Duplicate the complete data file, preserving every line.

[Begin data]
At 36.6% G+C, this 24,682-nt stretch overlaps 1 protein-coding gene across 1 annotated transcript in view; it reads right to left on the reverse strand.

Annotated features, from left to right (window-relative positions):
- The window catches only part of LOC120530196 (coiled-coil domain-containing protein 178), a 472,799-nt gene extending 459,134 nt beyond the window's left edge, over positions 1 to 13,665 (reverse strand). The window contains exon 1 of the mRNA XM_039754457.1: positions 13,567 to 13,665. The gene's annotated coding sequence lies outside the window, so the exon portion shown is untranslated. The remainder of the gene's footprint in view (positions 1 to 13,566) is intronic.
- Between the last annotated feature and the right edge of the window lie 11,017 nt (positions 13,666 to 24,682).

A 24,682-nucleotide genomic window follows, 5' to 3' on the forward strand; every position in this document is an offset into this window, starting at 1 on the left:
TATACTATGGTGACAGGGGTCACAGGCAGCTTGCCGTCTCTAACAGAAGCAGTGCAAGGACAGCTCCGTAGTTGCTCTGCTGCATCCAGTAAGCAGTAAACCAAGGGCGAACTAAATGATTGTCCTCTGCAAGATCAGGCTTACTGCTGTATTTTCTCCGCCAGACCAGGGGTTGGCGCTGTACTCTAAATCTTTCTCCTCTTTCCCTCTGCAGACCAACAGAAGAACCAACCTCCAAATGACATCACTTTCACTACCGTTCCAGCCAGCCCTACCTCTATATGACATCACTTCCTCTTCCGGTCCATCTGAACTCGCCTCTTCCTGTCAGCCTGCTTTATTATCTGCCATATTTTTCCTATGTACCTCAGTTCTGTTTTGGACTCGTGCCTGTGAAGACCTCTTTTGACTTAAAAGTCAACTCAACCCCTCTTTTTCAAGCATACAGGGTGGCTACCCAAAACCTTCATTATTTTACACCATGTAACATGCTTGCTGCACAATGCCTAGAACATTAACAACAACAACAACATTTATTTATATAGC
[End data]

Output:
At 36.6% G+C, this 24,682-nt stretch overlaps 1 protein-coding gene across 1 annotated transcript in view; it reads right to left on the reverse strand.

Annotated features, from left to right (window-relative positions):
- The window catches only part of LOC120530196 (coiled-coil domain-containing protein 178), a 472,799-nt gene extending 459,134 nt beyond the window's left edge, over positions 1 to 13,665 (reverse strand). The window contains exon 1 of the mRNA XM_039754457.1: positions 13,567 to 13,665. The gene's annotated coding sequence lies outside the window, so the exon portion shown is untranslated. The remainder of the gene's footprint in view (positions 1 to 13,566) is intronic.
- Between the last annotated feature and the right edge of the window lie 11,017 nt (positions 13,666 to 24,682).

A 24,682-nucleotide genomic window follows, 5' to 3' on the forward strand; every position in this document is an offset into this window, starting at 1 on the left:
TATACTATGGTGACAGGGGTCACAGGCAGCTTGCCGTCTCTAACAGAAGCAGTGCAAGGACAGCTCCGTAGTTGCTCTGCTGCATCCAGTAAGCAGTAAACCAAGGGCGAACTAAATGATTGTCCTCTGCAAGATCAGGCTTACTGCTGTATTTTCTCCGCCAGACCAGGGGTTGGCGCTGTACTCTAAATCTTTCTCCTCTTTCCCTCTGCAGACCAACAGAAGAACCAACCTCCAAATGACATCACTTTCACTACCGTTCCAGCCAGCCCTACCTCTATATGACATCACTTCCTCTTCCGGTCCATCTGAACTCGCCTCTTCCTGTCAGCCTGCTTTATTATCTGCCATATTTTTCCTATGTACCTCAGTTCTGTTTTGGACTCGTGCCTGTGAAGACCTCTTTTGACTTAAAAGTCAACTCAACCCCTCTTTTTCAAGCATACAGGGTGGCTACCCAAAACCTTCATTATTTTACACCATGTAACATGCTTGCTGCACAATGCCTAGAACATTAACAACAACAACAACATTTATTTATATAGC